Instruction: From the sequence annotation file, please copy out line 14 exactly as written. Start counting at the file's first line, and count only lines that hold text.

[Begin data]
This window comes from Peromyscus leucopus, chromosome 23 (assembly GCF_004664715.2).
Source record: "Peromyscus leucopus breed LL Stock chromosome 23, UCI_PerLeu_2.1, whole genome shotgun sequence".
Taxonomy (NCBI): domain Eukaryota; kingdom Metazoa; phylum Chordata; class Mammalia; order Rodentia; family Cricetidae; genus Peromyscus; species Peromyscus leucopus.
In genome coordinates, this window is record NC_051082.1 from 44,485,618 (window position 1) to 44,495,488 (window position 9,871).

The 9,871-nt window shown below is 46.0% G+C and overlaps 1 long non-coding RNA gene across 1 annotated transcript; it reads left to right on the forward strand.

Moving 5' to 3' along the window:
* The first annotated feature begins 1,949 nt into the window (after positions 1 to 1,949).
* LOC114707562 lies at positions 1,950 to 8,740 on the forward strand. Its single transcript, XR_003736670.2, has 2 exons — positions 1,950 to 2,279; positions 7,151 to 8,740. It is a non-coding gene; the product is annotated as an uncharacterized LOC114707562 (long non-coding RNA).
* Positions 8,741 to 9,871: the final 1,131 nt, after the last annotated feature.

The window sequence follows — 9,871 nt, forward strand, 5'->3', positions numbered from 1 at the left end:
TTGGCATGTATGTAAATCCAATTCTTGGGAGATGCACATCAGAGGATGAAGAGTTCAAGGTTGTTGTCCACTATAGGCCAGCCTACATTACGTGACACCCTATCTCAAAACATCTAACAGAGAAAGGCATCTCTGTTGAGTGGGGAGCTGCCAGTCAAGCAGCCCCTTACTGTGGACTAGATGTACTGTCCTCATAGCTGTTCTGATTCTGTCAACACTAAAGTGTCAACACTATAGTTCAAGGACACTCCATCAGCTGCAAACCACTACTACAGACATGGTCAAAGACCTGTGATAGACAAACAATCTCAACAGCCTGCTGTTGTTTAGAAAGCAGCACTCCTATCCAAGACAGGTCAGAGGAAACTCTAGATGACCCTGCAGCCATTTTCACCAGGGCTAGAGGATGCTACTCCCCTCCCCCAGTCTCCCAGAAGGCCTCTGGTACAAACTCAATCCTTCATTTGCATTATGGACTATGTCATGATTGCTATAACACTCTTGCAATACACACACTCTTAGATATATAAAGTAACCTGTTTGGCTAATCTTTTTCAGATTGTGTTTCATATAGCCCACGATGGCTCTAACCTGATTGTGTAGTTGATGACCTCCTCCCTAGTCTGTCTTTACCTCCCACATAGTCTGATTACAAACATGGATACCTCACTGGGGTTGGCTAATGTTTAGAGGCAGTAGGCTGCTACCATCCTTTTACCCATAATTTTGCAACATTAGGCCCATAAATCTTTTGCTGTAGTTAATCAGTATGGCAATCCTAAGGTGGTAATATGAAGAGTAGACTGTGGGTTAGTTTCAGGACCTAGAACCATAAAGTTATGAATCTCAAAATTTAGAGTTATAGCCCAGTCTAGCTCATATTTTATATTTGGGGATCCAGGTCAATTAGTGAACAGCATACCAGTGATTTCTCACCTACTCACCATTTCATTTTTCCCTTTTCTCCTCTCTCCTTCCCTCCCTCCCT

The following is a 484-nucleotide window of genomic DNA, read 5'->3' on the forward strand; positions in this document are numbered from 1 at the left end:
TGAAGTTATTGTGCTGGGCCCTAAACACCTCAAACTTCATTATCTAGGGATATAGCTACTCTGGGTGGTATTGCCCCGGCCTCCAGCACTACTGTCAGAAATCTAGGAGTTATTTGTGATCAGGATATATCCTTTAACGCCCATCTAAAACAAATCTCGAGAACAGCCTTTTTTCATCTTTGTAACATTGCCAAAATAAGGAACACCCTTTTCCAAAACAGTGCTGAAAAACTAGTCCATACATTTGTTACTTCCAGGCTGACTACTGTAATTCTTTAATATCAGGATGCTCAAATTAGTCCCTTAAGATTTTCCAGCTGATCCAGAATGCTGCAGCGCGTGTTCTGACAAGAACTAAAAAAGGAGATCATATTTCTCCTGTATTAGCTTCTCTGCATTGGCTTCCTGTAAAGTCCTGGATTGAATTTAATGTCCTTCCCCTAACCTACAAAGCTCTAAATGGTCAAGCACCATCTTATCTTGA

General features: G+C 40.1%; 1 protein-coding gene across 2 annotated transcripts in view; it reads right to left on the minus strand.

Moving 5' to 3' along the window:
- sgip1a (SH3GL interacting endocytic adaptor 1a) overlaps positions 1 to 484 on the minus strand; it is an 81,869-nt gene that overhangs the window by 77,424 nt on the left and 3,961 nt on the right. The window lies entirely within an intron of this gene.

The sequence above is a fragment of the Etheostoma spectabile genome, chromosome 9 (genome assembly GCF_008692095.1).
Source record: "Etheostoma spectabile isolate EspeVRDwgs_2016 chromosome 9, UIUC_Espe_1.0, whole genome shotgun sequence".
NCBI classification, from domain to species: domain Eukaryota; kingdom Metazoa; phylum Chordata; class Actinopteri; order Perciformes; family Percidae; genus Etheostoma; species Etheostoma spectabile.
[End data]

General features: G+C 40.1%; 1 protein-coding gene across 2 annotated transcripts in view; it reads right to left on the minus strand.